Nevertheless, banks should bear in mind that, like in regulation, there will be a transition back to normal in supervision at some point. In all our decisions, we had to strike a balance between the needs of the crisis and the requirements for resilient banks. And we will need to keep doing so in the future.

After the crisis, buffers will need to be replenished, and this will take longer when profitability is low – as is the case for many European banks.

The G20 finance ministers and central bank governors recently underlined the importance of not rolling back regulatory reforms – a message we strongly support. With this goal in mind, they have asked the Financial Stability Board to monitor the measures taken in the current crisis. The Basel Committee will support this task.

The crisis revealed a lot of room for improvement in our day-to-day work. For example, real-time monitoring of banks is essential when a crisis unfolds rapidly. Digital tools could help us a lot in that respect.

Supervision is to some extent still paper-based. This was an issue for our supervisors working remotely. Future supervision must be carried out paperless.

Furthermore, we observed that not everything has to be done on-site in the banks or in the offices. We will see a lot more supervisory tasks carried out remotely.

Let me finally touch upon our general stance towards digitalisation in the financial sector. I can assure you that supervisors don’t want to get in the way of innovation in the financial sector. On the contrary, it is in our interest that innovation leads to better services, better risk management or lower administrative costs.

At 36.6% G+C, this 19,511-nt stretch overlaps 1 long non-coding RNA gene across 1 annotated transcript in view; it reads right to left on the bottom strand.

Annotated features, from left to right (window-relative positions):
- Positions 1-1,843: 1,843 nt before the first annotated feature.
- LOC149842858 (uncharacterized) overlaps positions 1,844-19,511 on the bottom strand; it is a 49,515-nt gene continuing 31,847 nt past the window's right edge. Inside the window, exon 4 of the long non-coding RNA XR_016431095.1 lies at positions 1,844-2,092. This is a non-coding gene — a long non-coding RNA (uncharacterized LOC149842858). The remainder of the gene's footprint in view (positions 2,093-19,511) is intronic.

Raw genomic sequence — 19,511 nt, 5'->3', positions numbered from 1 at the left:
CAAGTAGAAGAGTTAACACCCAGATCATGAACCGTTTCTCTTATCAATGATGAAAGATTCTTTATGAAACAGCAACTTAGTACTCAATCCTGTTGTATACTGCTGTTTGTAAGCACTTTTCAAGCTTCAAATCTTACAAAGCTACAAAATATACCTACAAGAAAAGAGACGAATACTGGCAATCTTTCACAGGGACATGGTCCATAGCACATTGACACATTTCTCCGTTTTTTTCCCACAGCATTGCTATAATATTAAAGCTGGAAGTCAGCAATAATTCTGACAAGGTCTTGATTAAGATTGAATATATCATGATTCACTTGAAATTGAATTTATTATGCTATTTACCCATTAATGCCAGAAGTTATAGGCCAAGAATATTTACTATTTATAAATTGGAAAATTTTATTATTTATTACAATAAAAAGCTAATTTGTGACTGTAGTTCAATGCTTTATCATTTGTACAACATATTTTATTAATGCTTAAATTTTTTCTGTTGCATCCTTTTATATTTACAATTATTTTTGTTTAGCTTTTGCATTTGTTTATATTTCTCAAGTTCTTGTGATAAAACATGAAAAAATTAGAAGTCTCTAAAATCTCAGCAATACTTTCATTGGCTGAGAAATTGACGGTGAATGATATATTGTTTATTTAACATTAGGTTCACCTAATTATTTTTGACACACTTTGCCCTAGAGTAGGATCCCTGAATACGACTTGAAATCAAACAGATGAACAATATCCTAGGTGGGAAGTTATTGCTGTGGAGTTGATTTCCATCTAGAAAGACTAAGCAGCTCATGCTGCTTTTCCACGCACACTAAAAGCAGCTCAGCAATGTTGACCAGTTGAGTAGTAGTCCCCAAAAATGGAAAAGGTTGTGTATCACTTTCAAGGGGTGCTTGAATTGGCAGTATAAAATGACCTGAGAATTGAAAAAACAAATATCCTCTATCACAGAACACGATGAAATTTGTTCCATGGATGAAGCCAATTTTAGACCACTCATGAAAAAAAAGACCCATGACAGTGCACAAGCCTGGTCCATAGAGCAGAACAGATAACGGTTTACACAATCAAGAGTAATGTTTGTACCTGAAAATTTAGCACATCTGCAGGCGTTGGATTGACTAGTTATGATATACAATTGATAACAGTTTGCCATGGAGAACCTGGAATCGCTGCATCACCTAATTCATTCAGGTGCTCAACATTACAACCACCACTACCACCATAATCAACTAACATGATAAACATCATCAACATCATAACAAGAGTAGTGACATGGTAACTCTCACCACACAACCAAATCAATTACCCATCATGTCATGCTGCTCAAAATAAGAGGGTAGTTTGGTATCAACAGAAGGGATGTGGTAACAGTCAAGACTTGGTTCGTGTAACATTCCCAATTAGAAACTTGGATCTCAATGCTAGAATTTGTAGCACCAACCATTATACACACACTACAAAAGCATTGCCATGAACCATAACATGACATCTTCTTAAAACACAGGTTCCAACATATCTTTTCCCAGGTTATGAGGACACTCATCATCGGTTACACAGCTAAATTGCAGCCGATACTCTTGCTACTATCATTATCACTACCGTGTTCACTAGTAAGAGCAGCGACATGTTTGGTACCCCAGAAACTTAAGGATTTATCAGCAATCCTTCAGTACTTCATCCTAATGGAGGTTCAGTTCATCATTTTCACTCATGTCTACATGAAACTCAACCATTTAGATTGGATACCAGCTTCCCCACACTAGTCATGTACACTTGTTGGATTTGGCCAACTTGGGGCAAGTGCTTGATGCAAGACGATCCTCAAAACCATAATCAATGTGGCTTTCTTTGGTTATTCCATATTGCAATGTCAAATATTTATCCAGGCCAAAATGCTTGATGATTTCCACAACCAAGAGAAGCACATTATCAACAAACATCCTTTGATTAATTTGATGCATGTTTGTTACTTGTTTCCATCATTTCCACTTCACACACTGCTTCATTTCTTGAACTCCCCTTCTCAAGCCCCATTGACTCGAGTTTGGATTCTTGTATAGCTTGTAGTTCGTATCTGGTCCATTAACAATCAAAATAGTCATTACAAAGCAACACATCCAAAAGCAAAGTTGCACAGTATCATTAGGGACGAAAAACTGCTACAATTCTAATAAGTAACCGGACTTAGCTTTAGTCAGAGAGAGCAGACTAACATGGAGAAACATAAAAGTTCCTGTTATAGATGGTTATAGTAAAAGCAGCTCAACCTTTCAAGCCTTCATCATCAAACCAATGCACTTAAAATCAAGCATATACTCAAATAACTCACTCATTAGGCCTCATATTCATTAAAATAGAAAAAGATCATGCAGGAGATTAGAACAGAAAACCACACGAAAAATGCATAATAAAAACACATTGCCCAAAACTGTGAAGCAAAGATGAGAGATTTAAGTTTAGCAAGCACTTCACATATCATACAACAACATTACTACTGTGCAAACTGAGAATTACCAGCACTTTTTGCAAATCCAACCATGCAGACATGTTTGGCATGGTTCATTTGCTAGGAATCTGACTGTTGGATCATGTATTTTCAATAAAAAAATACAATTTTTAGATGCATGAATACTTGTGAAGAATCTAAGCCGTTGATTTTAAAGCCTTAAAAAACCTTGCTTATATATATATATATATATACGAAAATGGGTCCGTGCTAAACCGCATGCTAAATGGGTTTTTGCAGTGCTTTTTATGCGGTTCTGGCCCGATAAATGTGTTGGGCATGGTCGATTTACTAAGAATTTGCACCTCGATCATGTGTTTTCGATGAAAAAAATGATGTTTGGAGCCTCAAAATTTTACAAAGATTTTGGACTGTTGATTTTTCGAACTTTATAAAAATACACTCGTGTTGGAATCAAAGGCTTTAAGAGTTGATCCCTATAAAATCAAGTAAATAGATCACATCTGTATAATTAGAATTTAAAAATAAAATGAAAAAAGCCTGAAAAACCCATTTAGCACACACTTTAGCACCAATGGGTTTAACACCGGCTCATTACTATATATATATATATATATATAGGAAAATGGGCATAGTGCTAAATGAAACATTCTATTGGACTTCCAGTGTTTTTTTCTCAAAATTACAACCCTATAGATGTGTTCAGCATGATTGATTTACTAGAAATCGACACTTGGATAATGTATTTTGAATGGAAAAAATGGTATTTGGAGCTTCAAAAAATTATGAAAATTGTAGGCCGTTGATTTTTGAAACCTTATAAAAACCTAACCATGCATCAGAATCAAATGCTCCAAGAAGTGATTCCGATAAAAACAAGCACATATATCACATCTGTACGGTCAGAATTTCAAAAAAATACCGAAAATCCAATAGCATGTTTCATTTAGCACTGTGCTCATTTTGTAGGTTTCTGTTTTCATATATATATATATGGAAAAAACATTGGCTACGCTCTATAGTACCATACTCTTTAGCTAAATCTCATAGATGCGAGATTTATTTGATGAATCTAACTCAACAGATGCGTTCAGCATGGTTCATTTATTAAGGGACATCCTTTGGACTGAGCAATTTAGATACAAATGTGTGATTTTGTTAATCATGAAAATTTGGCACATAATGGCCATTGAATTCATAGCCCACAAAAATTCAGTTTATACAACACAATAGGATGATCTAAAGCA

For example, cloud computing has emerged as a key technology for improving services. Last year’s revised EBA guidelines on outsourcing arrangements were an essential step in creating planning security. To strengthen the position of banks relative to their service providers, pooled audits can provide the same quality as an individual audit, but much more efficiently.

Our approach to digitalisation is an enabling one, guided by three principles:

  • openness to innovation;
  • technology neutrality; and
  • market neutrality

5 Conclusion

Ladies and gentlemen,

Banking regulation and supervision is a great example of successful European – and even global – cooperation, and we should uphold this spirit when dealing with the current crisis. In this spirit, we will stick to the three regulatory principles I just talked about:

  • going back to normal once the dust has settled;
  • not compromising on planned reforms;
  • and incorporating lessons learned in the aftermath of the crisis.

But we should also look at the challenges that lie ahead for both banks and supervisors: at the well-known challenges of profitability, low interest rates, low cost efficiency, but also at the megatrends sustainability and digitalisation.

Corona changes a lot. But when it comes to banking regulation, supervision and the challenges banks face, it really doesn’t change everything.